College Basketball Handicapping: Betting Conference Tournaments
by Trevor Whenham - 3/9/2010
The NCAA Tournament is so close that we can almost taste it. Before we can enjoy the perfect madness of March, though, we have to get through the rest of the conference tournaments, including all of the major conference tournaments. With the obvious exception of the Pac-10, where there doesn't seem to be any good teams, those major conference tournaments aren't likely to significantly change the perceptions of the teams at the top of the conferences - though they will settle some big bubble questions. More significantly, the conference tournaments offer yet another good betting opportunity for us to enjoy during the embarrassment of betting riches that is college basketball in March.
To make money on the conference tournaments, though, you have to approach them in a way that makes sense. Here are five things to keep in mind as you get ready to make the most of the conference tournaments:
Health - This one is a no-brainer. Before you make a bet on a team you need to make sure that that team is healthy so that the team you are betting on is the team you think you are betting on. This is something you would do for any other game, so why wouldn't you do it here?
There is another aspect to health that you have to consider here, though. If a star player, or even a key role player, isn't at full health, and the team is an NCAA Tournament lock, then there is a good chance - though not a certainty - that the player in question will be used sparingly to save himself for when it matters.
Injuries in conference tournaments, then, create an extra level of handicapping challenge, and require you to get inside the head of the coaching staff to guess what they are going to do and what that will mean.
What's the point? - Winning the conference tournament is always a big accomplishment for any team, but unless a team needs the win to find their way into the NCAA Tournament field then no team would trade a conference tournament win for NCAA Tournament success. That means that you need to consider motivation in a big way in conference tournaments - an issue you rarely have to consider during the regular season.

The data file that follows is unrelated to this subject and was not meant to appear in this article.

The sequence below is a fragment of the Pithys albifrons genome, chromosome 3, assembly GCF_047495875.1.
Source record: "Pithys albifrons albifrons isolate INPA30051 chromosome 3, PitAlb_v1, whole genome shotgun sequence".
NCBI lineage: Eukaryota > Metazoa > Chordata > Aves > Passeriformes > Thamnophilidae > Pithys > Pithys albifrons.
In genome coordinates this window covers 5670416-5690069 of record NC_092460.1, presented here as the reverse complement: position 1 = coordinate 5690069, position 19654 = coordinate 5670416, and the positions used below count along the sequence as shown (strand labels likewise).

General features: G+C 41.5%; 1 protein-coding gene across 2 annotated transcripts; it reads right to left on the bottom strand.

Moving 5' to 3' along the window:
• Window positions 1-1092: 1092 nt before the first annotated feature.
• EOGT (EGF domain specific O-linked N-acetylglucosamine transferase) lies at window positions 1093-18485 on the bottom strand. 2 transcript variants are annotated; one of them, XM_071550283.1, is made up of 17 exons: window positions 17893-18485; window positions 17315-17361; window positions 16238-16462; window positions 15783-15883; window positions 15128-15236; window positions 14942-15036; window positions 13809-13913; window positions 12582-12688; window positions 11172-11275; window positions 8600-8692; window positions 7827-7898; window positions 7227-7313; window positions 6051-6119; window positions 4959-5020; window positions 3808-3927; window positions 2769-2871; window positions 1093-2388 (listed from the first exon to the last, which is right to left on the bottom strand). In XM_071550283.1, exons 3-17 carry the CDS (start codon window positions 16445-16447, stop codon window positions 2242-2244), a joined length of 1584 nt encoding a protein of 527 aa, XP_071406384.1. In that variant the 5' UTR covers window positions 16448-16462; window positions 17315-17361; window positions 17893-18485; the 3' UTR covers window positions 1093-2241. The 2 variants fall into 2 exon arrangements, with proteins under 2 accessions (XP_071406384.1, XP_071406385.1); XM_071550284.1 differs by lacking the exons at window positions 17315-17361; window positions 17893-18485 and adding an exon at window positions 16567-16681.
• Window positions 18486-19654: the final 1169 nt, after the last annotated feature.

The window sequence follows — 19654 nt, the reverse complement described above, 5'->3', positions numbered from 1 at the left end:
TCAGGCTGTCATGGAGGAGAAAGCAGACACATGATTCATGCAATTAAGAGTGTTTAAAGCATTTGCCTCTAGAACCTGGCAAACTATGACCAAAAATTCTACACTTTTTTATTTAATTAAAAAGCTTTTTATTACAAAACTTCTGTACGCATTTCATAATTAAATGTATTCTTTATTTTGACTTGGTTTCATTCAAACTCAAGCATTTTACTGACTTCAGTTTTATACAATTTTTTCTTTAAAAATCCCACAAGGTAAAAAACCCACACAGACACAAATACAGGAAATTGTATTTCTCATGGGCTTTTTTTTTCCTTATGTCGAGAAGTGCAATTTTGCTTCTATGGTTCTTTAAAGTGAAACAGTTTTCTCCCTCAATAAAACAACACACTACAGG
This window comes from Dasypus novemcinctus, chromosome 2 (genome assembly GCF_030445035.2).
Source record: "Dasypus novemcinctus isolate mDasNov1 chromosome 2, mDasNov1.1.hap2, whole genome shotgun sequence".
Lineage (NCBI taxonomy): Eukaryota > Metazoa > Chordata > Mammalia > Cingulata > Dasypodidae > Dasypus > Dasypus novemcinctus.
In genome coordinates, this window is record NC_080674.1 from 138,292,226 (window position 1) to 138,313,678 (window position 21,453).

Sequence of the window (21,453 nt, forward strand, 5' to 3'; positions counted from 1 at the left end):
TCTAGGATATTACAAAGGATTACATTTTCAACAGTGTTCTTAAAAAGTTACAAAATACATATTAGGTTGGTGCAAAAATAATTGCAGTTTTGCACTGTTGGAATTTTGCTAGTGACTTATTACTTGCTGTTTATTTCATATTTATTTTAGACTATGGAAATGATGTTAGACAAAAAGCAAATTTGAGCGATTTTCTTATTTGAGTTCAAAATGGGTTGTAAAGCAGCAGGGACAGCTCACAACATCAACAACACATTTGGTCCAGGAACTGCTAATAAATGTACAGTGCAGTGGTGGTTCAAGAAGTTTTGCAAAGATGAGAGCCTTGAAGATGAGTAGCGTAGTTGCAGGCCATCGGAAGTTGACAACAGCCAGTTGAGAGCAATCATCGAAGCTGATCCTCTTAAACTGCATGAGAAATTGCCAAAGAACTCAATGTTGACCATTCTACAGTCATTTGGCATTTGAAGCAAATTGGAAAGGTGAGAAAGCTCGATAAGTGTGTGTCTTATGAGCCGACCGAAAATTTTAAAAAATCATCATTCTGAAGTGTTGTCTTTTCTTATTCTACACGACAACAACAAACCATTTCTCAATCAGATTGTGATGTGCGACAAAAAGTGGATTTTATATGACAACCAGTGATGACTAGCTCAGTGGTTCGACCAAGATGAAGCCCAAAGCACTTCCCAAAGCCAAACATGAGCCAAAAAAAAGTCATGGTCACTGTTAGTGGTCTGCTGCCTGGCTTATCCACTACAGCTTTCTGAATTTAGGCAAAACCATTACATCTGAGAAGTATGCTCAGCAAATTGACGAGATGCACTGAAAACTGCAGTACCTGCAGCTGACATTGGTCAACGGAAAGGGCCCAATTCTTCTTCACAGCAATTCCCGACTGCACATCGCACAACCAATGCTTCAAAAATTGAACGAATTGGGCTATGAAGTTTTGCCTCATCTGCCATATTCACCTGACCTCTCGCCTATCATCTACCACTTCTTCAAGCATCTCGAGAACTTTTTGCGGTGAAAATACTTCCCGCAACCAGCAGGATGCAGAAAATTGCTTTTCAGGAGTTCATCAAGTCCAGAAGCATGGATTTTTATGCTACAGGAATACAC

Teams that already have their tournament berth and seeding secured may not go the extra mile to earn the win - unless the coach feels that pre-tournament momentum really matters. Teams that are on the bubble could be particularly motivated, and that could lead to improved play, or it could force them to tighten up and play below their expectations. A talented but underachieving team could be particularly dangerous as the tournament progresses if they know that a win is their only chance of dancing.
In short, motivation is crucial in handicapping conference tournaments, but you have to go beyond the immediately obvious and give some thought to what is likely to happen.
Going for the sweep - This is one of the most dangerous mistakes people make. If a team has already lost to their conference opponent twice in the regular season, then there is a school of thought that suggests that they are ripe to pull off the upset the third time around. It's one of the oldest and most commonly heard adages in sports - that it's very hard for a team to beat another three times in a row. There's only one problem - it isn't true. Historically, the team that has won the first two games is more likely to complete the sweep, but not at a high enough rate to be useful.
Location - This one has to be on the list, but it also doesn't need to be talked about very much - I trust you can figure it out for yourself. If the tournament is played in the building of one of the teams in the conference then they probably have an edge over their opponents. If it's in a neutral site then teams that play closer to that site could have more support than those that have to travel farther. Not rocket science, but important.
Be choosy - It absolutely makes sense to bet on the conference tournaments when they present you with real value. It's equally important, though, to put the tournaments in perspective. These tournaments aren't the main event - they are just the appetizer for what's to come later in the month. The last thing you want to do is to damage your bankroll before the NCAA Tournament even starts.
From where I sit it only makes sense to be more cautious than normal in evaluating conference tournament opportunities to make absolutely sure that you have a good edge before taking the plunge.
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